Meet the Teacher

Jan Kesel


Meet the Teacher Project Description Teaching Philosophy Internet Philosophy First Experiences with Technology Classroom Equipment Problems with Technology Other Internet Projects Internet Resources

Meet The Teacher

    Jan Kesel teaches Advanced Placement English and two to four sections of Developing Independent Research Through Telecommunications (DIRTT) at Waverly High School (see Internet Resources below) which is located in a suburb on the west side of Lansing, Michigan. Waverly High School has approximately 1100 students in grades 9-12. The school represents a working class to upper middle class population with approximately 13% minorities.

    Jan has been a teacher of English and computers for twenty-seven years in various high schools and community colleges. She has taught in the Lansing schools, in Wisconsin, in Minnesota, in northern Michigan, and at Waverly for the past 16 years. Currently, she teaches Advanced Placement English and DIRTT as well as being advisor to the student senate, the senior class, and poetry book advisor. Even after 27 years, she loves teaching and working with students in and out of the classroom. She believes that she has been fortunate to be allowed to create new classes that challenge her and her students.

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Project Description: Developing Independent Research Through Telecommunications (DIRTT) project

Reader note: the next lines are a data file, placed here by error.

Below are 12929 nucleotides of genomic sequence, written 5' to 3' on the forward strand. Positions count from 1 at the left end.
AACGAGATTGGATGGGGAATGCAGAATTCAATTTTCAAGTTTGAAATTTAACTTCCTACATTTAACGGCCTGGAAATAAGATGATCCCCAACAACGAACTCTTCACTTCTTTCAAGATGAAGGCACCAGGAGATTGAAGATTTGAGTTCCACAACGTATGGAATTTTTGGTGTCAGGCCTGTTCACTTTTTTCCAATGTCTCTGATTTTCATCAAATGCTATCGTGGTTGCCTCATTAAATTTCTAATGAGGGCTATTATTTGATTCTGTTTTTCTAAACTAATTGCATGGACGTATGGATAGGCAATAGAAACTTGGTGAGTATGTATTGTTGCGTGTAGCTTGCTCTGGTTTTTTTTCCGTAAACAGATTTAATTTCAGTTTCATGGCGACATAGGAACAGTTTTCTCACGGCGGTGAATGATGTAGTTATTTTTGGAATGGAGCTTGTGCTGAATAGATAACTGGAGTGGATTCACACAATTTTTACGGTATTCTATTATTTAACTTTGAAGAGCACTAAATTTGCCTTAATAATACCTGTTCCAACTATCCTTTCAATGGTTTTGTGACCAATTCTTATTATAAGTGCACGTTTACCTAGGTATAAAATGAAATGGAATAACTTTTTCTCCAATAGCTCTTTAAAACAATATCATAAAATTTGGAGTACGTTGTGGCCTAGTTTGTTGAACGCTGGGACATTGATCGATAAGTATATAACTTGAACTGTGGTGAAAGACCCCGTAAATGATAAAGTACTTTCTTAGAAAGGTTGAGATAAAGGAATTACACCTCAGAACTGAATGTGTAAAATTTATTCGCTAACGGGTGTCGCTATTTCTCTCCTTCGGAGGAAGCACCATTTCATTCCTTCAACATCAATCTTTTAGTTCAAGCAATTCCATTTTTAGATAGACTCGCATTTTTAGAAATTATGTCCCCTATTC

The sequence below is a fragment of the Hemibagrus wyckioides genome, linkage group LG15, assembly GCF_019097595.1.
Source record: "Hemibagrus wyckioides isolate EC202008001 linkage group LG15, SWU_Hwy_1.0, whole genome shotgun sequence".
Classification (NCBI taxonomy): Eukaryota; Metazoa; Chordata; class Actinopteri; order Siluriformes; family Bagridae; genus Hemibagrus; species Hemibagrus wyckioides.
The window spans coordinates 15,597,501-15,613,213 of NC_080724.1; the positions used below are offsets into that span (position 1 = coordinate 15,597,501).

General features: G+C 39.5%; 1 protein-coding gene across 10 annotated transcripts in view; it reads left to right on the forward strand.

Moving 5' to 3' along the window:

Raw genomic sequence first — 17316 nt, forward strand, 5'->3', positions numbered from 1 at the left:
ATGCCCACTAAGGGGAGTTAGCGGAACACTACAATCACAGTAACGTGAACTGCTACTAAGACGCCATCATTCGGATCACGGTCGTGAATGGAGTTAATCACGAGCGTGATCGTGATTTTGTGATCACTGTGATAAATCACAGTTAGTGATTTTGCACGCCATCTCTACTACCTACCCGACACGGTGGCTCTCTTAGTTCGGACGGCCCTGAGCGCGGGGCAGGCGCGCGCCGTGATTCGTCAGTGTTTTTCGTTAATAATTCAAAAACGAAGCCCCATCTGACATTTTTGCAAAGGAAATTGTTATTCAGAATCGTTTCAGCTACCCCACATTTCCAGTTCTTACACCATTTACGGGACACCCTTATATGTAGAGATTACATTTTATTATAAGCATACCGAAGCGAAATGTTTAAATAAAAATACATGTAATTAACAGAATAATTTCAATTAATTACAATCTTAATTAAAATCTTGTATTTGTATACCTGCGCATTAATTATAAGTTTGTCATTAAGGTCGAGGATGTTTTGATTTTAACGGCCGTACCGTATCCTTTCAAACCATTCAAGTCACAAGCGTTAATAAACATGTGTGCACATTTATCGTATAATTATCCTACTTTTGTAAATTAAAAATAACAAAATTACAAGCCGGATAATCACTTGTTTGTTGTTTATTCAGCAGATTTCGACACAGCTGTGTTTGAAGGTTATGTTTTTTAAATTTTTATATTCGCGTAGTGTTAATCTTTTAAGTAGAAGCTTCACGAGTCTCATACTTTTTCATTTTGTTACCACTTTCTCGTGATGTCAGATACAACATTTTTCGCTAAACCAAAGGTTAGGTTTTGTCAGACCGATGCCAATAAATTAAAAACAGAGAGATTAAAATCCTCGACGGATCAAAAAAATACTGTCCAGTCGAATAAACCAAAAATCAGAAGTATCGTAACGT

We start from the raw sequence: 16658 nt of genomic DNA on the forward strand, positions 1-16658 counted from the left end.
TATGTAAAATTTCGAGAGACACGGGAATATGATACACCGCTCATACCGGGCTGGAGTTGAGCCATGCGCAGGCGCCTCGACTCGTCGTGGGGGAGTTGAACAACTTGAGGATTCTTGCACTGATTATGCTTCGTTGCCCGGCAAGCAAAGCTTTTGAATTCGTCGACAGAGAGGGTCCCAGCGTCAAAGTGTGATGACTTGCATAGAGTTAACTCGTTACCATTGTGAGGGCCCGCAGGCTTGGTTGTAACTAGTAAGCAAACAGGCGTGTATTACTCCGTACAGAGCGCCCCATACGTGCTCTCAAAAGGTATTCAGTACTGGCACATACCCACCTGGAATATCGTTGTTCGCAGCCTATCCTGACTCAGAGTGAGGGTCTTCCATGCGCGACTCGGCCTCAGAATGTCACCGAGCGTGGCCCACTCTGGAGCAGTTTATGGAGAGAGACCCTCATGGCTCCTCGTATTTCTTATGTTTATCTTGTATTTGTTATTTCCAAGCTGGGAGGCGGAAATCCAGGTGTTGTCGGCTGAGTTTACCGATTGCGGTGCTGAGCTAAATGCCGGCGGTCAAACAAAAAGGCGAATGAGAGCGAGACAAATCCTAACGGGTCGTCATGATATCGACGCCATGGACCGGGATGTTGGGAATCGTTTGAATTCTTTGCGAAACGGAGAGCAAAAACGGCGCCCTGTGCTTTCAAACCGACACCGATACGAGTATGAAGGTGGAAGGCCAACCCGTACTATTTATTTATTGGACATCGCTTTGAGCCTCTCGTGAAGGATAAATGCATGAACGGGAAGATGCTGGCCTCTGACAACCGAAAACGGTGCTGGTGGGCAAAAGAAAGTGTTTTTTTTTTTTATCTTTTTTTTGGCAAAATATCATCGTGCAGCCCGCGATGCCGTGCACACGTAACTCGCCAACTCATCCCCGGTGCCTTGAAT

Developing Independent Research Through Telecommunications (DIRTT) is a semester-long high school course that takes students beyond the limits of the classroom via the Internet. The students use the computer as more than a typewriter: It becomes the tool that they use for searching independently for answers. The students in the class learn to use the computer, modem, and various software packages. The main function of the class is for students to learn to use e-mail, the World Wide Web, Netscape, WebCrawler, and other Internet search tools available through the SCNC (Southeast Central Network Consortium) connection. During the first part of the course, the students complete various proficiencies indicating that they are able to conduct searches and select materials that will be of value in their research. The second element of the course is when students are involved in one of three projects:

  1. an independent research project of their choice using the Internet
  2. involvement with Earth Odyssey
  3. involvement with the International Poetry Guild (IPG).

    The last two programs are part of the University of Michigan's (UM) Interactive Communications and Simulations (ICS) project (see Internet Resources below) that brings together schools throughout the world by e-mail and the Internet either to react to a trip taken by UM professors in remote places of the world or to exchange poetry with students and produce a poetry journal to be exchanged with all schools.

Movie About the DIRTT Project
QuickTime Movie (1.1M) file)

Audio About the DIRTT Project (289K)

The International Poetry Guild

    Each semester students select a theme and a title for their book, establish an editorial policy, organize a staff, and solicit poetry from all students throughout the school. On a daily basis the students receive communications and exchange poetry by the computer with about 12 other schools in their guild. Jan said, "During our involvement these schools have included ones in Michigan, many other states, Canada, Great Britain, Belgium, Switzerland, Germany, Italy, Turkey, Japan, Korea, and the Philippines. Some poems we reserve for our book and others we submit for use in other schools' books. We also select poems from the other schools that fit our theme. That way our book becomes an international collection. The UM mentors give comment and ideas for revising and editing; thus, the students get much needed critiquing from sources other than the teacher."